The first people to come arrived just before the scheduled starting time of 8 am – they set the standard for the day. One of the things I was selling was my beloved Cocker Spaniel Guinness’ aliyah dog cage, the airline-approved crate where he spent the long hours in the belly of the airplane on the way to Israel. Since I have no plans whatever for making a return trip – at least with my dogs – there was no need to keep the big cage anymore.
It made my day that Guinness’ cage went to a new puppy -- “Tia” -- recently adopted from the “Beersheba Loves Animals” folks. “Tia’s” new human mom is in a wheelchair, and Tia is being trained as a service dog. Sometimes the puppy needs a safe place of her own to get some rest, and the airline crate was perfect. I was so delighted that the cage went for such a fine purpose and to such wonderful people. They also claimed some extra dog toys, eating bowls and other doggie accessories. Made my day!
My old bike – which I won’t have a safe place to keep – went to a second-year medical student at BGU, who recently had her bike stolen. Good deal! We were both happy with that exchange.
Other odds and ends: a whole bunch of extra cups and mugs (what do they do? Reproduce, when they get shoved into the back of the cupboard?) were claimed by a family where I’m frequently a Shabbat lunch guest. What could be more perfect than that?
That friend also claimed a black “Princess” telephone that had a great history: Many years before I made aliyah, I bought the phone from a ‘Dollar Store’ in California – that’s right. I paid $1.00 for it. I used it for several years, then, in a ‘Why not?’ moment, decided to take it with me on aliyah – and it worked perfectly here. But when my daughter bought a new phone system for her house, she shipped me her old cordless phone system, so I replaced the venerable black handset with her castoff cordless ones, which I’m still using. But the old black phone still worked perfectly – now someone else can use it for a few years.
A young man I hadn’t known before walked off with two bags full of ‘maybe it works, maybe it doesn’t’ cameras, electronic odds and ends and photographic equipment. I only need one working camera at a time – who has room to store more? He was giggling with delight.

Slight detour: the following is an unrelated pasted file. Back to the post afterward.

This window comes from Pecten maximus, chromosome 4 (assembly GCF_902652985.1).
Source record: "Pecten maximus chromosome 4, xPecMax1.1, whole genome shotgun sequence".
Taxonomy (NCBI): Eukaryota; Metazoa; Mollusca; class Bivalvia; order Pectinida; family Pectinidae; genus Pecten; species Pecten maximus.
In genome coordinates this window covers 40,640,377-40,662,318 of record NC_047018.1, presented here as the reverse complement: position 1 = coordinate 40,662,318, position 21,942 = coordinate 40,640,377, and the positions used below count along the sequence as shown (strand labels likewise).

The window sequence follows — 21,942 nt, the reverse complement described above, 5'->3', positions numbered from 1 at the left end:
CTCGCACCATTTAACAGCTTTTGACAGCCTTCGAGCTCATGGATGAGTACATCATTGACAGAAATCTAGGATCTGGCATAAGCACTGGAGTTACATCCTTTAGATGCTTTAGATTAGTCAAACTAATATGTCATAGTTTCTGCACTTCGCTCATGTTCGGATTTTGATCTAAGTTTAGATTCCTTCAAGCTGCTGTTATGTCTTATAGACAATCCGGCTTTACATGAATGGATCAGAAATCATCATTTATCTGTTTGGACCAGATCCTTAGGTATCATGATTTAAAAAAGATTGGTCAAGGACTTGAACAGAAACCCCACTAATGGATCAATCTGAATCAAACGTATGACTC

The people who found books and tapes they wanted were the best – what fun to pass on good reading material to someone else.
And then of course there were the friends who came to help me – one family arrived, found a few things they could use, but then also carted off some of my plants I won’t be able to take. That was the ultimate mitzvah – throwing away growing plants is much more painful than throwing away other things. Their act of kindness meant a lot. And then there was the really good buddy who just came to help and keep me company all day – wow! A gift of time like that -- What great friends!
Nor can we forget the man who arrived with information – not that he intended to educate, probably, but as we were talking, I complained that as much as I like watermelon (watermelon in Israel is unbelievable, for you guys still in galut) I never have room in the fridge for it. So I rarely buy it, even though vendors drive around the neighborhoods with trucks, their loudspeakers barking, ‘Amatia! Amatia!’ selling the just-picked luscious things, two for NIS 10. “Why don’t you cube it and then put it in the fridge,” this genius suggested – DUH. How could I have not thought of that?
Then he went on to say that he’d seen an amazing way to cube watermelon: cut a slice off the top and bottom, stand it on end, then slice the rind off in strips, top to bottom, until you have a barrel-like piece of pure watermelon left. Then just make a few crosswise cuts to cube it perfectly. Wow! This afternoon I’m buying watermelon!
Nor was that all – he also told how he’d seen someone buttering hot corn on the cob: what you do is butter a piece of bread, then rub the hot corn on the bread, buttering it in the process – plus you can eat the bread! (Needless to say, corn is also on my shopping list.)
Amazing the things one learns at garage sales.
So for everyone who came, for everyone who helped me unload, thank you so much. It was fun – and you can be sure I’ll be doing it again.